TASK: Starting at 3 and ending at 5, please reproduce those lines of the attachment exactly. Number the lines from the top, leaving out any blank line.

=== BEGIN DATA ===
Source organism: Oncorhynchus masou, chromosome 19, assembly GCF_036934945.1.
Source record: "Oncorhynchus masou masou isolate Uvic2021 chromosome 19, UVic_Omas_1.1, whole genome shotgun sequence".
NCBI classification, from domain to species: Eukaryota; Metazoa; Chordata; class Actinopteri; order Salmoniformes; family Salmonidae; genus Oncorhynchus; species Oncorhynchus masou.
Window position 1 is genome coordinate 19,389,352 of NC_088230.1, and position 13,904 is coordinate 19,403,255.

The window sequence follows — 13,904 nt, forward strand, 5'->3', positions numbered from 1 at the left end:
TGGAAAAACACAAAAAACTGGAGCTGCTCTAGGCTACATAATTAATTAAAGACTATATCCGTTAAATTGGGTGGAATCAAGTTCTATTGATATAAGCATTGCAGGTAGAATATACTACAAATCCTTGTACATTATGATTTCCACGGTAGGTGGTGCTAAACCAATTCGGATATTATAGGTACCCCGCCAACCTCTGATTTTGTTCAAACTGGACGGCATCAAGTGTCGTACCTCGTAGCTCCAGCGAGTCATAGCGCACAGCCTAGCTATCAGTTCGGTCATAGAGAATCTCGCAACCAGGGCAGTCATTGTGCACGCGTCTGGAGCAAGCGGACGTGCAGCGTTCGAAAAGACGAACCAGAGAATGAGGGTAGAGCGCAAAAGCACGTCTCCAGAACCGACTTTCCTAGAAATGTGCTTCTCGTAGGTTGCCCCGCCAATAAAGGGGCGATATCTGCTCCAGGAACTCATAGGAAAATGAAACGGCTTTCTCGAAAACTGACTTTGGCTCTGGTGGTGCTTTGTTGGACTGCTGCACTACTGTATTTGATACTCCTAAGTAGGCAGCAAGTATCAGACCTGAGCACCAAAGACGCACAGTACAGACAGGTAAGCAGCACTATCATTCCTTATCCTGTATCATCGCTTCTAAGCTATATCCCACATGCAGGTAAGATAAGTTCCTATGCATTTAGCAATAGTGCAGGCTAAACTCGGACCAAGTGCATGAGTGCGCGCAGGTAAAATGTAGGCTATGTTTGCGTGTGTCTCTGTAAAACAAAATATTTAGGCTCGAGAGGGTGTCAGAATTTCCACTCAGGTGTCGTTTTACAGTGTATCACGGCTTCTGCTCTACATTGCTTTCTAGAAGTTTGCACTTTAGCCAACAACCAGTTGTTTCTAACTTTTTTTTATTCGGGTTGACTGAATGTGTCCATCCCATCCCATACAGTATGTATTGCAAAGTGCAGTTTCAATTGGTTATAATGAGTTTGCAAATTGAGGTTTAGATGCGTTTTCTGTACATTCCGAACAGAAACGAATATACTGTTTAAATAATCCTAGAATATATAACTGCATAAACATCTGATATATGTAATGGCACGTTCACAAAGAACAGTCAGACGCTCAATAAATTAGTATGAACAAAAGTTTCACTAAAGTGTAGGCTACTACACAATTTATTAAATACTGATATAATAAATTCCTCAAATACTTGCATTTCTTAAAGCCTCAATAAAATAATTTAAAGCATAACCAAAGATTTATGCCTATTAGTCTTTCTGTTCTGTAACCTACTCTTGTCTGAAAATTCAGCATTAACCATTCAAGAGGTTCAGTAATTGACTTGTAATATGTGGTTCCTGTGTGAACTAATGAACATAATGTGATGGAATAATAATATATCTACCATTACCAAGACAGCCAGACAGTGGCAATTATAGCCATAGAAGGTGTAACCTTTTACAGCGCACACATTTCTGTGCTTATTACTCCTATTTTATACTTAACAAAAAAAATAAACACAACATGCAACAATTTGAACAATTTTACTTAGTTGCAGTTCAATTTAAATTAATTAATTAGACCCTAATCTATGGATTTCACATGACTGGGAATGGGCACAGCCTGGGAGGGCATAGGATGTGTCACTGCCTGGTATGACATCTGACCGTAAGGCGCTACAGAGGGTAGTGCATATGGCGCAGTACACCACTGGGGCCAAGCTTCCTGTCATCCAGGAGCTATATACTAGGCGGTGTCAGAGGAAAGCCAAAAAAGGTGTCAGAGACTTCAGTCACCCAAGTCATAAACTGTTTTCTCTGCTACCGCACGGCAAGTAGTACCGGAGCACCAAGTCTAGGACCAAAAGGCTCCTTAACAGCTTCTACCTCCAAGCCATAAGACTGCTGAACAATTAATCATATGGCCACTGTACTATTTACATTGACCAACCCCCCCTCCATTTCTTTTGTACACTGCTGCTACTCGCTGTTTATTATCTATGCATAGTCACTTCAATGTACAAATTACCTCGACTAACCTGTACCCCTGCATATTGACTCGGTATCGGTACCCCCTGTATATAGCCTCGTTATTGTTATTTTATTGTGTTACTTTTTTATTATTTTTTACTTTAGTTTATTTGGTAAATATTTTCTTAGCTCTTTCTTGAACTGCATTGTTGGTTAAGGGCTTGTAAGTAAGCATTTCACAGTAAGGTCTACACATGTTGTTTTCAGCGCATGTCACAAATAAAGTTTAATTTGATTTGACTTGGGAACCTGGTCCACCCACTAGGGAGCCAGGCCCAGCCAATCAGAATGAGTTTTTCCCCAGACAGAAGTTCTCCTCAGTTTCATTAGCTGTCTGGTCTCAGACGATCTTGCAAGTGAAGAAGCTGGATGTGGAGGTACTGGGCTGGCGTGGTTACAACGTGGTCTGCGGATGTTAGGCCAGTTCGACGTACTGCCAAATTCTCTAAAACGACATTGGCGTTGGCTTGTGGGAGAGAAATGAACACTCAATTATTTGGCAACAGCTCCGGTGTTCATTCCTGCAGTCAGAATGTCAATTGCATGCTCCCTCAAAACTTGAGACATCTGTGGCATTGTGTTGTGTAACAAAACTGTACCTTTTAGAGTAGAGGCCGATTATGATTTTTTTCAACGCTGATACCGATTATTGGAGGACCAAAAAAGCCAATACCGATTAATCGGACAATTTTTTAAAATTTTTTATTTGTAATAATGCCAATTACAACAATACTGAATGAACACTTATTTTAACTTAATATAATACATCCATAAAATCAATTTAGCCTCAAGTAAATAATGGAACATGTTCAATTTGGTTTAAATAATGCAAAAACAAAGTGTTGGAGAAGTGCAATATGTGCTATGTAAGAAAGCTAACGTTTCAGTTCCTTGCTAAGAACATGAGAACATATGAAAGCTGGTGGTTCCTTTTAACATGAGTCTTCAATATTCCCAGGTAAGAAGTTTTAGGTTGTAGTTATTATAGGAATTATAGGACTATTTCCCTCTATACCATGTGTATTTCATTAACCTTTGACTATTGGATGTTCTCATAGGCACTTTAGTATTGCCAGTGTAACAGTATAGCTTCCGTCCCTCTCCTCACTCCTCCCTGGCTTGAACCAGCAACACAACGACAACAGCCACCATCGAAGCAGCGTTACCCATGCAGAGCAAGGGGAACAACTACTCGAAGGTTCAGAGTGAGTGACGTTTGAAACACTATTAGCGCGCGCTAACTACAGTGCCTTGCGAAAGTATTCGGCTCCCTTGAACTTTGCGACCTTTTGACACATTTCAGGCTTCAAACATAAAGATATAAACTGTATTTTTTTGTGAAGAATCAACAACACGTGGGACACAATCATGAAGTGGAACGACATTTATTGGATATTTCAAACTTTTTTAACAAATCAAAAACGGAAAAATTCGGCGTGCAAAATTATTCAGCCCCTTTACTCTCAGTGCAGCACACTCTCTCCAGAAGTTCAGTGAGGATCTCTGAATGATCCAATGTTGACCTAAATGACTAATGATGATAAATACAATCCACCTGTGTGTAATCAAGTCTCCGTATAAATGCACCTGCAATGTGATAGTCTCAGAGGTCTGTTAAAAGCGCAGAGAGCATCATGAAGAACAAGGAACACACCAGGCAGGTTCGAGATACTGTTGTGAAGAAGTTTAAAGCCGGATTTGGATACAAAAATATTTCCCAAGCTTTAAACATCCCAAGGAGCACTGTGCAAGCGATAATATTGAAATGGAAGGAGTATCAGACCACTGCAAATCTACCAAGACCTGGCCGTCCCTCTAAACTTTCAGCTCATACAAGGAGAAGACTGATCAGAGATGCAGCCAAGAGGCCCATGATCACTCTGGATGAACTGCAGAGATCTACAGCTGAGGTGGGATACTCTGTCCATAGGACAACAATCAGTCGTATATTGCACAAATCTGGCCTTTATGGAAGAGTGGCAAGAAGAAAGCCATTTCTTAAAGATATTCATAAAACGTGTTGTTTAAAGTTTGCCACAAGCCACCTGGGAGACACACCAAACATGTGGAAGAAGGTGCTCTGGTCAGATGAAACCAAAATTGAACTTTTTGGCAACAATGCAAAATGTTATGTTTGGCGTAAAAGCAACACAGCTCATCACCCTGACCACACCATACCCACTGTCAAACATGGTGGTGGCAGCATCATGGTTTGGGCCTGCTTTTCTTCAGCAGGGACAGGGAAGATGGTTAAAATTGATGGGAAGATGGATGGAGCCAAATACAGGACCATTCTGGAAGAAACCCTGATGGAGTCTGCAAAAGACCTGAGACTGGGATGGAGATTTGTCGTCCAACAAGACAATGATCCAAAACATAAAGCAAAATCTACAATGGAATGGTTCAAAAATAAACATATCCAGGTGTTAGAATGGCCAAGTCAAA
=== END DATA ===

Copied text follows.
NCBI classification, from domain to species: Eukaryota; Metazoa; Chordata; class Actinopteri; order Salmoniformes; family Salmonidae; genus Oncorhynchus; species Oncorhynchus masou.
Window position 1 is genome coordinate 19,389,352 of NC_088230.1, and position 13,904 is coordinate 19,403,255.

The window sequence follows — 13,904 nt, forward strand, 5'->3', positions numbered from 1 at the left end: